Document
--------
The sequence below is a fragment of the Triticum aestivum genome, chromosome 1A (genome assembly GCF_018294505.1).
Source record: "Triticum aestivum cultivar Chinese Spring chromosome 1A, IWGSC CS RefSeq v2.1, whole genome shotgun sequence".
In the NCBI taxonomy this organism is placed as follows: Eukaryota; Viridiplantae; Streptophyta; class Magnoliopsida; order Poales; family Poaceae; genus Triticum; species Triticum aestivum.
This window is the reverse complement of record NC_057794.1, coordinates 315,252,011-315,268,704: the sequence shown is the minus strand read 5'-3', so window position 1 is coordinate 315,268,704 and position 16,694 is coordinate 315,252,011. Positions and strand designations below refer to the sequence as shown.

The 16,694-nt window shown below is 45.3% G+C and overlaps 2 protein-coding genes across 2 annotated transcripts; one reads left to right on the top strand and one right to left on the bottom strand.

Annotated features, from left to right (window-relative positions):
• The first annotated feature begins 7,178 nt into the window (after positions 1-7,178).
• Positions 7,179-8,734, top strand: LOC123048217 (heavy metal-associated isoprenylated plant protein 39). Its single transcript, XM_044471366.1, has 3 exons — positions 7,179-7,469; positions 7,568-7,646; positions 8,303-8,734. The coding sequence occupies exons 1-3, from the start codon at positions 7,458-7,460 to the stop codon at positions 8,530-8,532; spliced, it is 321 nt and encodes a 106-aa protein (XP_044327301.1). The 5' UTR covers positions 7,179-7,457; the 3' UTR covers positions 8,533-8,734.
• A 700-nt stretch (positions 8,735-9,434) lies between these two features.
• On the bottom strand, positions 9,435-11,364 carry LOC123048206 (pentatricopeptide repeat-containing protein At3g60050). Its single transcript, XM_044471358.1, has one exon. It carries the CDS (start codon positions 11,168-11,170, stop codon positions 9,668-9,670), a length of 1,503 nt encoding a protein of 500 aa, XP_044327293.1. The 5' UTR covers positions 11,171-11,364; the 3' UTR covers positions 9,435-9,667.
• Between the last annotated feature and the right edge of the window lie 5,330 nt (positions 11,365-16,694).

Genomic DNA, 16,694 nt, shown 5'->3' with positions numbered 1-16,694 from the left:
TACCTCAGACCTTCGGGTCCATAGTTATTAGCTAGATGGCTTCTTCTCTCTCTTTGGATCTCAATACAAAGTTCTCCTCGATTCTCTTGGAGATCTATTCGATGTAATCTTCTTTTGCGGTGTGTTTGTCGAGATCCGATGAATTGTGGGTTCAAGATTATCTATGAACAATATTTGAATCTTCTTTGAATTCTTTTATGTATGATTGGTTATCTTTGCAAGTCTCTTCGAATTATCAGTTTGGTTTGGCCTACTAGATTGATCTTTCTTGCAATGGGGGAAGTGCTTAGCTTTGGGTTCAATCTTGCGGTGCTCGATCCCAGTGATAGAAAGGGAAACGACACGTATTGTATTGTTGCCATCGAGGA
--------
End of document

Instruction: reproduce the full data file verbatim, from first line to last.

The sequence below is a fragment of the Triticum aestivum genome, chromosome 1A (genome assembly GCF_018294505.1).
Source record: "Triticum aestivum cultivar Chinese Spring chromosome 1A, IWGSC CS RefSeq v2.1, whole genome shotgun sequence".
In the NCBI taxonomy this organism is placed as follows: Eukaryota; Viridiplantae; Streptophyta; class Magnoliopsida; order Poales; family Poaceae; genus Triticum; species Triticum aestivum.
This window is the reverse complement of record NC_057794.1, coordinates 315,252,011-315,268,704: the sequence shown is the minus strand read 5'-3', so window position 1 is coordinate 315,268,704 and position 16,694 is coordinate 315,252,011. Positions and strand designations below refer to the sequence as shown.

The 16,694-nt window shown below is 45.3% G+C and overlaps 2 protein-coding genes across 2 annotated transcripts; one reads left to right on the top strand and one right to left on the bottom strand.

Annotated features, from left to right (window-relative positions):
• The first annotated feature begins 7,178 nt into the window (after positions 1-7,178).
• Positions 7,179-8,734, top strand: LOC123048217 (heavy metal-associated isoprenylated plant protein 39). Its single transcript, XM_044471366.1, has 3 exons — positions 7,179-7,469; positions 7,568-7,646; positions 8,303-8,734. The coding sequence occupies exons 1-3, from the start codon at positions 7,458-7,460 to the stop codon at positions 8,530-8,532; spliced, it is 321 nt and encodes a 106-aa protein (XP_044327301.1). The 5' UTR covers positions 7,179-7,457; the 3' UTR covers positions 8,533-8,734.
• A 700-nt stretch (positions 8,735-9,434) lies between these two features.
• On the bottom strand, positions 9,435-11,364 carry LOC123048206 (pentatricopeptide repeat-containing protein At3g60050). Its single transcript, XM_044471358.1, has one exon. It carries the CDS (start codon positions 11,168-11,170, stop codon positions 9,668-9,670), a length of 1,503 nt encoding a protein of 500 aa, XP_044327293.1. The 5' UTR covers positions 11,171-11,364; the 3' UTR covers positions 9,435-9,667.
• Between the last annotated feature and the right edge of the window lie 5,330 nt (positions 11,365-16,694).

Genomic DNA, 16,694 nt, shown 5'->3' with positions numbered 1-16,694 from the left:
TACCTCAGACCTTCGGGTCCATAGTTATTAGCTAGATGGCTTCTTCTCTCTCTTTGGATCTCAATACAAAGTTCTCCTCGATTCTCTTGGAGATCTATTCGATGTAATCTTCTTTTGCGGTGTGTTTGTCGAGATCCGATGAATTGTGGGTTCAAGATTATCTATGAACAATATTTGAATCTTCTTTGAATTCTTTTATGTATGATTGGTTATCTTTGCAAGTCTCTTCGAATTATCAGTTTGGTTTGGCCTACTAGATTGATCTTTCTTGCAATGGGGGAAGTGCTTAGCTTTGGGTTCAATCTTGCGGTGCTCGATCCCAGTGATAGAAAGGGAAACGACACGTATTGTATTGTTGCCATCGAGGA